War Birds describes the experience of Springs, Grider and Callahan as they trained in England, experiencing the thrill of flight but also seeing many of their fellow trainees killed in air crashes.   The danger of flying in primitive machines and the high mortality rate spurred on the revels of the Three Musketeers, living as if there were no tomorrow.


The  Royal Air Force (RAF), which the Three Musketeers joined in the spring of 1918, was led by General Hugh Trenchard, whose aggressive philosophy was similar to that of his commander Douglas Haig, who'd been criticized for the number of casualties.  Billy Bishop, commander of 85 Squadron, also believed in agressive action and encouraged one and two man patrols to hunt down the enemy. His tactics influenced Springs and Grider to embark on their fateful two man patrol in which Grider was killed.


As the war progressed, all sides invested heavily in new plane designs to stay ahead of the enemy. The Germans consistently outpaced England and France. Its Fokker triplane could easily outmaneuver most other craft and the D-7, developed later in the war, far outclassed its rivals in speed and diving ability.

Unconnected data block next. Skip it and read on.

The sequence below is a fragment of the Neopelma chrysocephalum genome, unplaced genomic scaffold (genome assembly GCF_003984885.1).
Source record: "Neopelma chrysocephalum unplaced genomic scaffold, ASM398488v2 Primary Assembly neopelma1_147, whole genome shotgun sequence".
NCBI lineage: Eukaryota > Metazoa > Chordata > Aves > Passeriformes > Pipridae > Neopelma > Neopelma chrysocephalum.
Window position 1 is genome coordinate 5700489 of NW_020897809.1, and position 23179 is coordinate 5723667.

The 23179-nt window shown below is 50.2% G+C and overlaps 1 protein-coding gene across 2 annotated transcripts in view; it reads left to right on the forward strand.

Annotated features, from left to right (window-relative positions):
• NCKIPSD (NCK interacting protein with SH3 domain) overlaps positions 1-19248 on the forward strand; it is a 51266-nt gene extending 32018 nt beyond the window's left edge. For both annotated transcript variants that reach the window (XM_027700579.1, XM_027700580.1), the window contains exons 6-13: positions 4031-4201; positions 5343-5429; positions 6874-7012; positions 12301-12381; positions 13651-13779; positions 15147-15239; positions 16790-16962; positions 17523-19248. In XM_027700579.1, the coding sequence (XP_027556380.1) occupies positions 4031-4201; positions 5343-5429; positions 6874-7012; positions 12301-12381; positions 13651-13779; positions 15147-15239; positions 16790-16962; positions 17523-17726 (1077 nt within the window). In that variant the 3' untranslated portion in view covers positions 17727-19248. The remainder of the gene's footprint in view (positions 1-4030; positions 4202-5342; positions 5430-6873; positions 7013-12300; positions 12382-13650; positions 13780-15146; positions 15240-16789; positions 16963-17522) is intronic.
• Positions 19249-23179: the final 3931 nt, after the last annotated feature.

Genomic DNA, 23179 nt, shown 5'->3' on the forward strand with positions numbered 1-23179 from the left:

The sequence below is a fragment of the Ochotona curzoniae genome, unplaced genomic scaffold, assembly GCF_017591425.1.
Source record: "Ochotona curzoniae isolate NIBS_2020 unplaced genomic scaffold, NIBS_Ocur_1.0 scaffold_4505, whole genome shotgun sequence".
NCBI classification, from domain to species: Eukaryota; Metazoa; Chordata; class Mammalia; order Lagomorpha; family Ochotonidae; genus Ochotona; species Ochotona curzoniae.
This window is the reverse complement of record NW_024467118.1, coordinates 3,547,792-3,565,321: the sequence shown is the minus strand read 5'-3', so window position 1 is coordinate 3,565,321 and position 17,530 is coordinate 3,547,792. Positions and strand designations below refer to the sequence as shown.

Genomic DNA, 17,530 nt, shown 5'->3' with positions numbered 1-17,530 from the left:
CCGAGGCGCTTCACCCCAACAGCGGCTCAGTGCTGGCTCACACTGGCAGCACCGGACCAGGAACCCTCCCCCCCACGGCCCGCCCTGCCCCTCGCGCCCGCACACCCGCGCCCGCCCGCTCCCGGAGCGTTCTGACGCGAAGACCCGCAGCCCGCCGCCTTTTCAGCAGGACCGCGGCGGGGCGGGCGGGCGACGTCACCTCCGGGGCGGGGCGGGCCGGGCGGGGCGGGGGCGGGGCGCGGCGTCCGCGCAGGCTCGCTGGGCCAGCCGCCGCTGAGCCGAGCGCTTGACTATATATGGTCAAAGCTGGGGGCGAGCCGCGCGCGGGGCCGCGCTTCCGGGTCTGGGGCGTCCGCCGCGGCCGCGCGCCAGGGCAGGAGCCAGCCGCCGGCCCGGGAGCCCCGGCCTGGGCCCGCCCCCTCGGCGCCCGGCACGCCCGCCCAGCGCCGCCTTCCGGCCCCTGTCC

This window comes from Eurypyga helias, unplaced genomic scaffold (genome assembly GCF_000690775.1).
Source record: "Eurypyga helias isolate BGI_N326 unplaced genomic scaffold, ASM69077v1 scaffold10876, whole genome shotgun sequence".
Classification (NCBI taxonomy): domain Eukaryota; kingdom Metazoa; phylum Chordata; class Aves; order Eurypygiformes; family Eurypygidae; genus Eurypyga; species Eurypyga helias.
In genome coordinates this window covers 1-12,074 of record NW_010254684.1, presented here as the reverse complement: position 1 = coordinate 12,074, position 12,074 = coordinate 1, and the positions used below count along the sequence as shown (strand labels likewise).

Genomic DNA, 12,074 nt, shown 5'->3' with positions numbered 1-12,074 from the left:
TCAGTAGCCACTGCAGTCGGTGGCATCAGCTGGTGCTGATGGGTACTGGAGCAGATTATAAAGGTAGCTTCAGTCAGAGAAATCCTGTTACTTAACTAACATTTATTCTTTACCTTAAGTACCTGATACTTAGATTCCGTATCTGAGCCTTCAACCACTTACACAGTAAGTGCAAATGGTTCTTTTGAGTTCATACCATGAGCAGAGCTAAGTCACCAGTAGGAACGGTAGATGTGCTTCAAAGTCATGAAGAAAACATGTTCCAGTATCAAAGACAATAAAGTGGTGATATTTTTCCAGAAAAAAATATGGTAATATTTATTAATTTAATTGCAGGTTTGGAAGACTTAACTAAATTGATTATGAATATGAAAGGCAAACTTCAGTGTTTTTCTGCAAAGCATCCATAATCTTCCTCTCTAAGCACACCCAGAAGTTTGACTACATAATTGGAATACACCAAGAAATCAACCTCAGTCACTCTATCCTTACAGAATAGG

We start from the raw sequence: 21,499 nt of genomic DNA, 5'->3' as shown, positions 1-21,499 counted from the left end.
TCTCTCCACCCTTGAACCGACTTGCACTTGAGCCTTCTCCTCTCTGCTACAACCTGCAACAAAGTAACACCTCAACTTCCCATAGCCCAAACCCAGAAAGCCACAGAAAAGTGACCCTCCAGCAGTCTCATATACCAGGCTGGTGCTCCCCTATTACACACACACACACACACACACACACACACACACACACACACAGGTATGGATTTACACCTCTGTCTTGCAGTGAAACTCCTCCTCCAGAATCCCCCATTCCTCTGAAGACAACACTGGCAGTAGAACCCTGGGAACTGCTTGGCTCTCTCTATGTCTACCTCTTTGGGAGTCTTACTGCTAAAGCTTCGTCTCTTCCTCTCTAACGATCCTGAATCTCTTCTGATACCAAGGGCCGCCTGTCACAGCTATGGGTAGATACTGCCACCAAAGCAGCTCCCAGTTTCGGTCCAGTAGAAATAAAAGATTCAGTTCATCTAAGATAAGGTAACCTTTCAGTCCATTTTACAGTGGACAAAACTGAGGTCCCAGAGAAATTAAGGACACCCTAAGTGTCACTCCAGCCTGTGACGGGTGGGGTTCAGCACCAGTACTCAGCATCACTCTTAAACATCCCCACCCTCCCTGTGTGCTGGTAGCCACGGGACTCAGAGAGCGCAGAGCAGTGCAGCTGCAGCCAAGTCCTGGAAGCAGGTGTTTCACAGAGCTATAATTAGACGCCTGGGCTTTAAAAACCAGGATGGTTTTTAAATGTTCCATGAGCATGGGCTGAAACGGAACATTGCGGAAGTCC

The need to put new planes immediately into action meant many of the planes had not been fully tested. Others, like the Sopwith Camel flown late in the war by Elliott Springs and Larry Callahan, were notoriously hard to fly. Its rotary engine and the concentration of weight in its front section (which gave it a "camel's" hump) made it incredibly maneuverable in combat but hard to take off and land. Pilots fought constantly against the torque of the rotary engine while burnt castor oil -- used for engine lubrication -- spewed back in their faces.


Overriding all was the fragility of the airplanes themeselves, the frigid open cockpit at high altitudes, and the lack of a parachute. A pilot's worst nightmare was his plane catching fire in the air. If that happened there were no good choices-- they all meant certain death.